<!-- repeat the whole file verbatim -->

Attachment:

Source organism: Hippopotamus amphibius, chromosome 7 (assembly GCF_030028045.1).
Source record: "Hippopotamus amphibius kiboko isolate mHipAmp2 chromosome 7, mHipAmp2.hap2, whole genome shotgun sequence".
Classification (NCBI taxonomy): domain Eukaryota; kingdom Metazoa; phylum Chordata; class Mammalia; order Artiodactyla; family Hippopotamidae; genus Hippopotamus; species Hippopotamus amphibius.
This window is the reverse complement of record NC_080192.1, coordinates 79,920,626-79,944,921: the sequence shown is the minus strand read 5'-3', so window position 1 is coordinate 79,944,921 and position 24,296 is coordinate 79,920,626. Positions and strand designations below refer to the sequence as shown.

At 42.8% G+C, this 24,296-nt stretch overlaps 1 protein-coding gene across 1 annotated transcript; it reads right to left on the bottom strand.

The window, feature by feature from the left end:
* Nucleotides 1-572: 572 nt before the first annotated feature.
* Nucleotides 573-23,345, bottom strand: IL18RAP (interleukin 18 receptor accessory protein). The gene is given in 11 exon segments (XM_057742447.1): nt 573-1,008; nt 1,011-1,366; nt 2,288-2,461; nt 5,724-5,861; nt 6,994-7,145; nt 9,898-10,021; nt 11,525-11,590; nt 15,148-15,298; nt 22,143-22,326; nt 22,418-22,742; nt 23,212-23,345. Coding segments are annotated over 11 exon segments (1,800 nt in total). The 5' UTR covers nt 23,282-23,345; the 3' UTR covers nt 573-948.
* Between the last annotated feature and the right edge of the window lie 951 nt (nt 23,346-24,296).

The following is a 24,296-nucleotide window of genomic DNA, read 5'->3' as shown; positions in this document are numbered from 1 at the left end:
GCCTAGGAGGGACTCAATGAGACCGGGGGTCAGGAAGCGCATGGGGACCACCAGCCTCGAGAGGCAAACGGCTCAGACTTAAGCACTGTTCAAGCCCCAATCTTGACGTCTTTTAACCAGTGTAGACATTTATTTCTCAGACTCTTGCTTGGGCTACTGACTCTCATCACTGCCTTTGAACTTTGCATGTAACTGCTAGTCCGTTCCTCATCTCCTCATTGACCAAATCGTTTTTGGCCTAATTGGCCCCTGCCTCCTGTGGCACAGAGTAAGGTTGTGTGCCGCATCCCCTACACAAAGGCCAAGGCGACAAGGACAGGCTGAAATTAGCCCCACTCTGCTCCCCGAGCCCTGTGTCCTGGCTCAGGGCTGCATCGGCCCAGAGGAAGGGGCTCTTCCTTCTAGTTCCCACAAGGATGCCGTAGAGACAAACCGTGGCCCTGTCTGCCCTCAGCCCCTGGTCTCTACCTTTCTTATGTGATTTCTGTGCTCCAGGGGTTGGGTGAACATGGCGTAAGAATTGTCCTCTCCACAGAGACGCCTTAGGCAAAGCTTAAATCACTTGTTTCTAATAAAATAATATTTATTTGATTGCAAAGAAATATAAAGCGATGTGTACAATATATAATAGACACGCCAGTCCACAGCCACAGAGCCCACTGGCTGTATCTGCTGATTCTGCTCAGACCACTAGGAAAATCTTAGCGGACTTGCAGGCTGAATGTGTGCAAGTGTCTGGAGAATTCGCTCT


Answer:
Source organism: Hippopotamus amphibius, chromosome 7 (assembly GCF_030028045.1).
Source record: "Hippopotamus amphibius kiboko isolate mHipAmp2 chromosome 7, mHipAmp2.hap2, whole genome shotgun sequence".
Classification (NCBI taxonomy): domain Eukaryota; kingdom Metazoa; phylum Chordata; class Mammalia; order Artiodactyla; family Hippopotamidae; genus Hippopotamus; species Hippopotamus amphibius.
This window is the reverse complement of record NC_080192.1, coordinates 79,920,626-79,944,921: the sequence shown is the minus strand read 5'-3', so window position 1 is coordinate 79,944,921 and position 24,296 is coordinate 79,920,626. Positions and strand designations below refer to the sequence as shown.

At 42.8% G+C, this 24,296-nt stretch overlaps 1 protein-coding gene across 1 annotated transcript; it reads right to left on the bottom strand.

The window, feature by feature from the left end:
* Nucleotides 1-572: 572 nt before the first annotated feature.
* Nucleotides 573-23,345, bottom strand: IL18RAP (interleukin 18 receptor accessory protein). The gene is given in 11 exon segments (XM_057742447.1): nt 573-1,008; nt 1,011-1,366; nt 2,288-2,461; nt 5,724-5,861; nt 6,994-7,145; nt 9,898-10,021; nt 11,525-11,590; nt 15,148-15,298; nt 22,143-22,326; nt 22,418-22,742; nt 23,212-23,345. Coding segments are annotated over 11 exon segments (1,800 nt in total). The 5' UTR covers nt 23,282-23,345; the 3' UTR covers nt 573-948.
* Between the last annotated feature and the right edge of the window lie 951 nt (nt 23,346-24,296).

The following is a 24,296-nucleotide window of genomic DNA, read 5'->3' as shown; positions in this document are numbered from 1 at the left end:
GCCTAGGAGGGACTCAATGAGACCGGGGGTCAGGAAGCGCATGGGGACCACCAGCCTCGAGAGGCAAACGGCTCAGACTTAAGCACTGTTCAAGCCCCAATCTTGACGTCTTTTAACCAGTGTAGACATTTATTTCTCAGACTCTTGCTTGGGCTACTGACTCTCATCACTGCCTTTGAACTTTGCATGTAACTGCTAGTCCGTTCCTCATCTCCTCATTGACCAAATCGTTTTTGGCCTAATTGGCCCCTGCCTCCTGTGGCACAGAGTAAGGTTGTGTGCCGCATCCCCTACACAAAGGCCAAGGCGACAAGGACAGGCTGAAATTAGCCCCACTCTGCTCCCCGAGCCCTGTGTCCTGGCTCAGGGCTGCATCGGCCCAGAGGAAGGGGCTCTTCCTTCTAGTTCCCACAAGGATGCCGTAGAGACAAACCGTGGCCCTGTCTGCCCTCAGCCCCTGGTCTCTACCTTTCTTATGTGATTTCTGTGCTCCAGGGGTTGGGTGAACATGGCGTAAGAATTGTCCTCTCCACAGAGACGCCTTAGGCAAAGCTTAAATCACTTGTTTCTAATAAAATAATATTTATTTGATTGCAAAGAAATATAAAGCGATGTGTACAATATATAATAGACACGCCAGTCCACAGCCACAGAGCCCACTGGCTGTATCTGCTGATTCTGCTCAGACCACTAGGAAAATCTTAGCGGACTTGCAGGCTGAATGTGTGCAAGTGTCTGGAGAATTCGCTCT